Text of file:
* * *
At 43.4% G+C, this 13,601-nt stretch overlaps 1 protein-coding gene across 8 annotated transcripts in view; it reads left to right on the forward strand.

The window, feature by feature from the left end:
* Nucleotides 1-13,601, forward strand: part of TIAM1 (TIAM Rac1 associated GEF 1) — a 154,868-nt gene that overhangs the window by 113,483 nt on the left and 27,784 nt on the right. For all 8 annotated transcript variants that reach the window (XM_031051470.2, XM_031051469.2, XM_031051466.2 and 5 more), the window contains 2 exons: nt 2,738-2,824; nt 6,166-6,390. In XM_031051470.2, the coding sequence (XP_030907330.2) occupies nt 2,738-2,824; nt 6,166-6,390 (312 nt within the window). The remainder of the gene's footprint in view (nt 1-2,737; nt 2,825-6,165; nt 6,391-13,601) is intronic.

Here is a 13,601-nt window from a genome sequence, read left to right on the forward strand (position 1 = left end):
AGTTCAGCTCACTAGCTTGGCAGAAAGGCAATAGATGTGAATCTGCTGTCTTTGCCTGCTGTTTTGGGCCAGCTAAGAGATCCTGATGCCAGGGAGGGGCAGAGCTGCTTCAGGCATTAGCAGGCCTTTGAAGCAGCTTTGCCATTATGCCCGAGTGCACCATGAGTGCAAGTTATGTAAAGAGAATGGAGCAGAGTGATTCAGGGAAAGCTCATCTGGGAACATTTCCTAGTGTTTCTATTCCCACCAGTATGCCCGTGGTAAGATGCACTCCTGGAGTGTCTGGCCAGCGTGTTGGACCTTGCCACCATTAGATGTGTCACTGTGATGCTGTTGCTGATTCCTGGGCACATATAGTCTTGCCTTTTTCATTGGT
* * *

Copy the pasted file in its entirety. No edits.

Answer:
At 43.4% G+C, this 13,601-nt stretch overlaps 1 protein-coding gene across 8 annotated transcripts in view; it reads left to right on the forward strand.

The window, feature by feature from the left end:
* Nucleotides 1-13,601, forward strand: part of TIAM1 (TIAM Rac1 associated GEF 1) — a 154,868-nt gene that overhangs the window by 113,483 nt on the left and 27,784 nt on the right. For all 8 annotated transcript variants that reach the window (XM_031051470.2, XM_031051469.2, XM_031051466.2 and 5 more), the window contains 2 exons: nt 2,738-2,824; nt 6,166-6,390. In XM_031051470.2, the coding sequence (XP_030907330.2) occupies nt 2,738-2,824; nt 6,166-6,390 (312 nt within the window). The remainder of the gene's footprint in view (nt 1-2,737; nt 2,825-6,165; nt 6,391-13,601) is intronic.

Here is a 13,601-nt window from a genome sequence, read left to right on the forward strand (position 1 = left end):
AGTTCAGCTCACTAGCTTGGCAGAAAGGCAATAGATGTGAATCTGCTGTCTTTGCCTGCTGTTTTGGGCCAGCTAAGAGATCCTGATGCCAGGGAGGGGCAGAGCTGCTTCAGGCATTAGCAGGCCTTTGAAGCAGCTTTGCCATTATGCCCGAGTGCACCATGAGTGCAAGTTATGTAAAGAGAATGGAGCAGAGTGATTCAGGGAAAGCTCATCTGGGAACATTTCCTAGTGTTTCTATTCCCACCAGTATGCCCGTGGTAAGATGCACTCCTGGAGTGTCTGGCCAGCGTGTTGGACCTTGCCACCATTAGATGTGTCACTGTGATGCTGTTGCTGATTCCTGGGCACATATAGTCTTGCCTTTTTCATTGGT